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Semantic 1
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2.2 Better Outlining With Sections

In this lesson, you will explore the similarities and differences between sections and divs, learning when best to use each. You will also learn how using semantic sectioning elements affects the outline of your document.

2.2 Better Outlining With Sections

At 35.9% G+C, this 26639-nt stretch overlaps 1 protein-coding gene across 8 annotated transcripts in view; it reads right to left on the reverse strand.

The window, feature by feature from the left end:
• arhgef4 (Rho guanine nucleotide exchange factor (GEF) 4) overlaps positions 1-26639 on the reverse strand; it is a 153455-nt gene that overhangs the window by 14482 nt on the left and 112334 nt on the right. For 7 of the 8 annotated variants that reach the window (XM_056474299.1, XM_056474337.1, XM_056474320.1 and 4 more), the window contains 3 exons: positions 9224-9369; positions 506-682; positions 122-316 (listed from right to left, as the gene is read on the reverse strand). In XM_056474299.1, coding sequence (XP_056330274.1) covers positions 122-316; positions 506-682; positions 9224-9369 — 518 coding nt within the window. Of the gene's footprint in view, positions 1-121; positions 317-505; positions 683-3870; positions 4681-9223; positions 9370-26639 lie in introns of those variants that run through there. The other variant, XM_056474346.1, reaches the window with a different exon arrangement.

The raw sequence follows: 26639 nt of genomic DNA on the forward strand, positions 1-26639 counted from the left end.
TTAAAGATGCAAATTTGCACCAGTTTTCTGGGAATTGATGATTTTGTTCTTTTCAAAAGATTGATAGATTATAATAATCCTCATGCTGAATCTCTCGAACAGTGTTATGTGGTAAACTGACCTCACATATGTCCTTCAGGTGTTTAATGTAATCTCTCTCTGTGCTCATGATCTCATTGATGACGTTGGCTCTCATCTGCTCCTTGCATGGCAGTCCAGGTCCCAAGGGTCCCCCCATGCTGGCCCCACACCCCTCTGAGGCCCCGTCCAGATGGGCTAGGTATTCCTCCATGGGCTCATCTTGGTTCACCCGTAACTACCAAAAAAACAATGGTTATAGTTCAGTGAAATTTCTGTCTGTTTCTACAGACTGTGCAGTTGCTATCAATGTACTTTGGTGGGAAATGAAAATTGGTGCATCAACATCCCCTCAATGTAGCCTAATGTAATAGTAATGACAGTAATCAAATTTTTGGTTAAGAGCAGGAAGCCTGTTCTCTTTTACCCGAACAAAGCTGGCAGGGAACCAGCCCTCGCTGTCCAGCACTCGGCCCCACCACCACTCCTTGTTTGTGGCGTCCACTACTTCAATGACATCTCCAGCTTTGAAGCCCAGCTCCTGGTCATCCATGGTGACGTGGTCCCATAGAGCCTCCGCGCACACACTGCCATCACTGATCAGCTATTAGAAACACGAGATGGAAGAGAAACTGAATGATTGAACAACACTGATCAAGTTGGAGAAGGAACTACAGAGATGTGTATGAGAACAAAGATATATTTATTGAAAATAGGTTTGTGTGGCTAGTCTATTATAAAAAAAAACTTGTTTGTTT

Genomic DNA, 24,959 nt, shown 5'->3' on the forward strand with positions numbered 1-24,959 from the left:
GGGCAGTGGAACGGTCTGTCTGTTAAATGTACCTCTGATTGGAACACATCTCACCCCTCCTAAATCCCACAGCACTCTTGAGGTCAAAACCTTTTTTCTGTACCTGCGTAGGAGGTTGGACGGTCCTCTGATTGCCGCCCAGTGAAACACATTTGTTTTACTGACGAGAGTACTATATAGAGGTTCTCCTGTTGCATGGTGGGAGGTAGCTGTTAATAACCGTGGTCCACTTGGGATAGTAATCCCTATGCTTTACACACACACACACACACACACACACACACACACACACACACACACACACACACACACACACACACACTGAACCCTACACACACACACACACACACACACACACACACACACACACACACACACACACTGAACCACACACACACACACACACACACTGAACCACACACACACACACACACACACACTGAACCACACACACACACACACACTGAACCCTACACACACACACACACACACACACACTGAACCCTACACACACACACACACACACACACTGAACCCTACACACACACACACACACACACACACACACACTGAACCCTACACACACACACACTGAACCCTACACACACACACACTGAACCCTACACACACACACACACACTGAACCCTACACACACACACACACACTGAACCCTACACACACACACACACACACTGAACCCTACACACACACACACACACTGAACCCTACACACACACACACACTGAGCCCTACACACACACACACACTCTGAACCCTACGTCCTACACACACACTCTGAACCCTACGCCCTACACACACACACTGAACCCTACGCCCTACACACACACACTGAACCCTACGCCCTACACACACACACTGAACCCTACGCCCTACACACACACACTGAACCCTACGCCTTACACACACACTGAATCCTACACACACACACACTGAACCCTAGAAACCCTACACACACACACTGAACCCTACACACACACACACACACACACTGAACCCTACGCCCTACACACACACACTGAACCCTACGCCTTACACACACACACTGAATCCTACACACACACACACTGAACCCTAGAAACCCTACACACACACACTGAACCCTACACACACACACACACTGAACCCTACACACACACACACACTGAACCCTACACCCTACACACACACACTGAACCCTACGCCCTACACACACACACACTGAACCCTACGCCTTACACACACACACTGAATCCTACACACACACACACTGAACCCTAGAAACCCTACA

Hello and welcome back to our semantic HTML course on how to structure webpages. Now that you understand the ramifications of ignoring structure, let's take a look at the most basic of HTML5 semantic structural elements, the section element. And see what kind of effect it can have on our outline. Now there's a lot of confusion in regards to the section element. In that many developers, who don't know better, are using this element as a generic container element. Well, that's what divs are for. If you need to wrap an element around some content just for styling purposes, then use a div. The section element is supposed to be used in HTML5 to mark up a section of content that it would make sense to include in the document outline. And this will make more sense as we start to work through our file. So again, if we look at our divs file, let's take a look at one of the most glaring problems with our outline, and that's this main section right here. In our outline, it looks like these three products are supposed to be child elements of this news section, where it says New Locations Nationwide. Well as we can see here, these are not supposed to be children of this element up here. These are two distinct sections, but we've only marked them up with divs. And since divs have no semantic meaning whatsoever, our HTML outliner is simply looking at the levels of our heading tags. And since this Is an H2 and these are H3s, it's simply placing those H3s under the H2s. So let's see how we can fix that using sections. So I'm gonna start with the same file that we've been looking at, this divs.html file. And I'm gonna make another copy of it, so I'm gonna save this as sections.html. And we'll start with this and by the end of this lesson you should be able to see our end result in the sections.html file found in your project files folder. So I'm gonna change the title here to Sections, and that's a good start. So let's jump back to our browser. And I'm gonna make another copy of this tab, so we can right-click on the tab itself, click on Clone Tab, and it'll make another copy of it. And in this new copy, we'll just change divs to sections.html. So now we have two identical documents, and I wanna keep them both open so that we can go back to the first document and compare our old outline to our new one. So let's go back to sections.html, and then we'll jump over to whatever text editor you've chosen to use. So I'm gonna scroll down to our main section here. We have our main content section here which contains news and featured products. So we mentioned before that a div is used as a generic container element that you might want to group together just for styling purposes. Whereas a section element is used to mark up a specific section of content that it makes sense to include in your outline. So this container div up here at the top, that should stay a div. It's really just a container element. We even called it container, so we're going to leave that one alone. The main content section is kind of the same way. We're just using it to group together the main content. Not in order to include it in our outline but in order to group it together for styling purposes or so that we can target this particular item in CSS, or JavaScript or whatever. Inside the main content however, we have this div with a class of news. This news section does make sense to include in our document outline. So instead of using a div here I'm going to turn this into a section, and I'm going to highlight the word section there and copy it because we'll need it in a few places. First of all we'll need to change our closing div to a closing section element. So now our news section is contained in its own section element, and then we have our featured products below. Let's change this to a section element as well. This is another section of our page that it makes sense to include in our outline. So we're gonna change our div to section, and our closing div tag down here to a closing section tag. Also, we have Product 1, Product 2, Product 3, within that featured product section. And it makes sense to include these separately in the document outline as well. So we could change these divs to sections as well. So we'll change that in our closing div, and the same thing for our other two products. There we go. So it makes sense to include all of these section elements because these are items that you would want in your outline. So let's save our file, jump back into our browser and refresh, and you can see that not much changed. We have a little bit of a styling issue now. And in order to address that styling issue, I don't want to make changes to the existing divs.css file, so I'm going to save a new copy of it as well. And we'll save this new copy as sections.css. And then in our sections.html file, we'll change that reference to sections.css. And then we'll jump back to our CSS file, and I wanna look for our main items, or our product items here, which we can find right here. And we can see, again, if we jump back to our sections.html page, and again we can see that our third column is jumping down to the next line. So maybe if we just reduce the width or maybe the margin right here. Let's just set that to 1% for now. I don't want to spend a whole lot of time on the CSS, cuz that's not really what we're trying to accomplish here. So, I'm just going to spend just a little bit of time trying to get this how we want it. But then again it doesn't make a whole lot of difference for this particular lesson because we are really focusing on structure. But there we go, we've got our columns back how we want them. And, if we look at our HTML again, we can see that we now have clearly delineated sections instead of divs. So let's see if that has an effect on our outline. Let's jump back into our new sections.html page. Click over here on our HTML5 outliner and we can see right away that we have a difference. So we have the new locations nationwide, which is this section here. And then as a sister or sibling element of that new section, we have an Untitled Section that contains Products 1, 2, and 3. So we could go into our code again, and any time you see an Untitled Section in your HTML5 outliner outline here. You know that it's because you've created a section that does not have a heading tag immediately inside it. So if we were to put maybe another H2 here and give that H2 a name of let's say, Future Products and then save that. We can go back to our page and refresh it and then once we open up our document outline, we can see that that section has a title. Now you might not want that title to appear on the page, but it can be very helpful for things like screen readers, and web bots or search engine bots to understand the structure of your document. So, even if you don't want it on the page it can be very helpful to have it. So, if you don't want it, we can just jump back into our code and we can give this H2 for example. A class of hidden and then in our CSS, we can just create a new rule for the hidden class and give it a display of none. So you can save that refresher page and now that heading is gone but if we look at our outliner, we can see that it's still included in the outline of our document. But we can already see how using sections instead of divs can improve the outline or improve the way that machines can see or read the outline of our documents. Because now instead of having these three products as child elements of the News section, we now see that that Featured Products section is a sibling element of the News section. And the products are a child of the Featured Products section. Now that makes a lot more sense. So I want to encourage you to work through the rest of this document, and put section elements where it makes sense to use them. Thank you for watching, and I'll see you in the next lesson.